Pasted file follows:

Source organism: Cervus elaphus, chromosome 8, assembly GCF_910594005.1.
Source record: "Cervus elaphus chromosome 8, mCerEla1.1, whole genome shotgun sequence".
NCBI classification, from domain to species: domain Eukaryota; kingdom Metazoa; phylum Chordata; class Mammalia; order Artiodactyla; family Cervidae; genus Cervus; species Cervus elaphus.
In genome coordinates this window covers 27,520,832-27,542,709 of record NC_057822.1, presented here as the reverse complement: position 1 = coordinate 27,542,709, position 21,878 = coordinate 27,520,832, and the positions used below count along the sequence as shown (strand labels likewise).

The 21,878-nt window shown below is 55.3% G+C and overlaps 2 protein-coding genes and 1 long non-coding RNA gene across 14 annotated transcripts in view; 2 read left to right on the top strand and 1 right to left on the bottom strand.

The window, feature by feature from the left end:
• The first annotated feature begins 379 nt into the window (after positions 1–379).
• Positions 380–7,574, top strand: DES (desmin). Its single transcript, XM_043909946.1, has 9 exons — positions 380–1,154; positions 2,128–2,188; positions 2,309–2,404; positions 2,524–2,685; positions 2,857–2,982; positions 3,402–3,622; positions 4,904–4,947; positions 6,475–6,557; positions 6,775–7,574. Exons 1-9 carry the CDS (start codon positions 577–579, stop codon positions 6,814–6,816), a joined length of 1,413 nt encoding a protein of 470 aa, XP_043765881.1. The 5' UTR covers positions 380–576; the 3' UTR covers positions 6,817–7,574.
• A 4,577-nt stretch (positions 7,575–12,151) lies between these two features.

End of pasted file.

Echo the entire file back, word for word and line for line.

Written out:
Source organism: Cervus elaphus, chromosome 8, assembly GCF_910594005.1.
Source record: "Cervus elaphus chromosome 8, mCerEla1.1, whole genome shotgun sequence".
NCBI classification, from domain to species: domain Eukaryota; kingdom Metazoa; phylum Chordata; class Mammalia; order Artiodactyla; family Cervidae; genus Cervus; species Cervus elaphus.
In genome coordinates this window covers 27,520,832-27,542,709 of record NC_057822.1, presented here as the reverse complement: position 1 = coordinate 27,542,709, position 21,878 = coordinate 27,520,832, and the positions used below count along the sequence as shown (strand labels likewise).

The 21,878-nt window shown below is 55.3% G+C and overlaps 2 protein-coding genes and 1 long non-coding RNA gene across 14 annotated transcripts in view; 2 read left to right on the top strand and 1 right to left on the bottom strand.

The window, feature by feature from the left end:
• The first annotated feature begins 379 nt into the window (after positions 1–379).
• Positions 380–7,574, top strand: DES (desmin). Its single transcript, XM_043909946.1, has 9 exons — positions 380–1,154; positions 2,128–2,188; positions 2,309–2,404; positions 2,524–2,685; positions 2,857–2,982; positions 3,402–3,622; positions 4,904–4,947; positions 6,475–6,557; positions 6,775–7,574. Exons 1-9 carry the CDS (start codon positions 577–579, stop codon positions 6,814–6,816), a joined length of 1,413 nt encoding a protein of 470 aa, XP_043765881.1. The 5' UTR covers positions 380–576; the 3' UTR covers positions 6,817–7,574.
• A 4,577-nt stretch (positions 7,575–12,151) lies between these two features.